How are we to read these geek bench scores? What is the point of geek bench other than to sell apps (maybe I answered that question). I thought the whole value is it creates a comparable score sheet that work off a baseline.

    I'm also noting the comment on stage that the A10X had four times the GPU power of an i7 chip (or some such sentiments), it was an almost throw away comment by the Affinity deme guy and maybe Apple don't want to stand over it as it's a general marketing point. I don't know but they demonstrated so much you could see everyone was racing more than normal.

    As per other threads on the issue, what stops Apple releasing a beefier version of a AX Chips... which is what they do for the iPad Pro's they get extra cores. Put that in a macbook with more space and more battery the potential increases, you could have dual and quad A-Chip MacBooks. The thing is passively cooled. If that's an issue then in laptop it becomes less so with fans on hand to pitch in.
  9. thunng8 macrumors 6502a

    Feb 8, 2006
    Do you even know what 300% means? The MacBook has 4 threads total for 400% total so that 300% means that task is loading 75% of the capacity of all the CPUs in the MacBook. A far cry from your 10-70% assertion before. I've seen some app that can load close to maximum of all available close to 400% in case of the MacBook.
    --- Post Merged, Jun 8, 2017 ---
    I run it and I know quite a lot of my colleagues who do it as well. Just a small sample. Not sure where you get your data from.
  10. Omega Mac thread starter macrumors 6502

    Aug 16, 2013
    I am assuming a typical Macbook user is not a power user i.e. MacBook Pro customer whom is more likely to want Boot Camp or run a VM.
  11. bill-p macrumors 68000

    Jul 23, 2011
    75% is a "far cry" from 70%? I see...

    Did you also know that even when pegged at 400% full speed, the processor may actually NOT be at its full speed because Apple intentionally limits the thermal profile of the processor? And that the processor varies its speed depending on whether it needs more?

    Did you also notice that in Activity Monitor, there's a split between User % and System % to illustrate how much of those resources system processes are taking up when an app does anything?

    Again, if Apple thought it was ready, they would have either done it already (saves them a lot of margin because they have to pay Intel a hell of a lot for those Core M chips), or added even more desktop-like features to iOS 11.

    Last but not least, I have to remind you again that we are basing all of this off comparisons between a mobile version of a benchmark against its desktop version. Definitely not the same thing.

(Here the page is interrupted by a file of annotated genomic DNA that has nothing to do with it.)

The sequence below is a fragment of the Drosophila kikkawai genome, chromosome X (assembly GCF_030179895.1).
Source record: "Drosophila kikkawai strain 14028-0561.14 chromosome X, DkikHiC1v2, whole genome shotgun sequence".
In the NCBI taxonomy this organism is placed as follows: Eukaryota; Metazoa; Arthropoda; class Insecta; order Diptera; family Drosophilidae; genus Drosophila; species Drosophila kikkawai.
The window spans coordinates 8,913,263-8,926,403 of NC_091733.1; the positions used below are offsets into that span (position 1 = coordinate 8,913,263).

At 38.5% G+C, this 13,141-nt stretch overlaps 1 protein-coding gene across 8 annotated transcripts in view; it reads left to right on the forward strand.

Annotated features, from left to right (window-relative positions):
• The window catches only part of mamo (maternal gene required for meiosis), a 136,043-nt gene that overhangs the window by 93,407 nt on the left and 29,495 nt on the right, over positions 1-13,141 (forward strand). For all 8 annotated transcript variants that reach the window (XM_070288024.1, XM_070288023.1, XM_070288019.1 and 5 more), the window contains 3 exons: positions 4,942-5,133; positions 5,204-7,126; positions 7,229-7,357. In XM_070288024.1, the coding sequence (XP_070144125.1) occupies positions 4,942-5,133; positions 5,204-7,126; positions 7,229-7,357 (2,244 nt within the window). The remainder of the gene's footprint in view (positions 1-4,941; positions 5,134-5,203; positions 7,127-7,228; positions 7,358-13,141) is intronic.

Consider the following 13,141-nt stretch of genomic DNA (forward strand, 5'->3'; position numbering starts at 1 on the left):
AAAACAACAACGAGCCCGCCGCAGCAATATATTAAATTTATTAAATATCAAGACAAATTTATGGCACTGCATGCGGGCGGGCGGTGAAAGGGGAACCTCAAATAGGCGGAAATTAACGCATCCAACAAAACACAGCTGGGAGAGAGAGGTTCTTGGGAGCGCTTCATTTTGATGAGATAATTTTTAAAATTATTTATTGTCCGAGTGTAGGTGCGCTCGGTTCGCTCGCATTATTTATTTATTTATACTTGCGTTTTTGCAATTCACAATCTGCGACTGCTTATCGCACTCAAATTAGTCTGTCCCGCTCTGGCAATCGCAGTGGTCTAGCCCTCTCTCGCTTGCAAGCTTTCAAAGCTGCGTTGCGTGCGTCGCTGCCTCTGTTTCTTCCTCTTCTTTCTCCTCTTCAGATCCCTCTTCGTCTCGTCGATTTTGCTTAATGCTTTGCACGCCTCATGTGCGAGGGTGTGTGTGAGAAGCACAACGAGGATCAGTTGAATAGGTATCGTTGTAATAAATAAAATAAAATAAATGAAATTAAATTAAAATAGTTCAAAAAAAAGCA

12. evec macrumors regular

    Jun 8, 2016
    Some persons thing that replaced Intel CPU to ARM CPU in MacBook can will reduced the cost of the system and already ask when is the MAC system go for ARM.

    One of the very bad thing is Apple and developer need test and tweak two type of CPU, and it dynamic increase the cost of Apple and should reflected on product price.

    The Geekbench is totally useless and designed for misleading consumer. (Which why manufacturer like this )

    Firstly it test every sub-test multi thread by sequence (which the ideal of multi-process CPU),
    so the CPU only use a small part in every sub-part,
    also most of the sub-test can use DSP/GPU core for improve speed dynamic (for example basic image process )
    which good for single task multi thread,
    and the test of every sub-test is too short, it can not reflect the normal activities of devices which many threads and different task work together and some task need single thread and work it first
    (Actually many User activity can not be multithread).

    Also the score is not mean everything, if the memory speed increase a little, the score will increase rapidly,
    but for real case this can not help a lot of speed especially nowadays the memory speed is so fast enough for CPU use.
  13. Appleaker macrumors 68020

    Jun 13, 2016
    With the benchmarks that appear to show A10X performance, I would like to see how it would perform under macOS. Although I would suspect they would maybe use a dual core variant, and the single core processor hasn't improved that much so the A10X wouldn't be ready.
  14. thunng8 macrumors 6502a

    Feb 8, 2006
    It is not 75% vs 70%. It is close to 100% vs your Nonsense 10-70%

    Since geekbench 4 mobile and desktop versions run exactly the same benchmark. MacOS while running the benchmark uses all available resources so the benchmarks are comparable. I have no idea why you think they are different.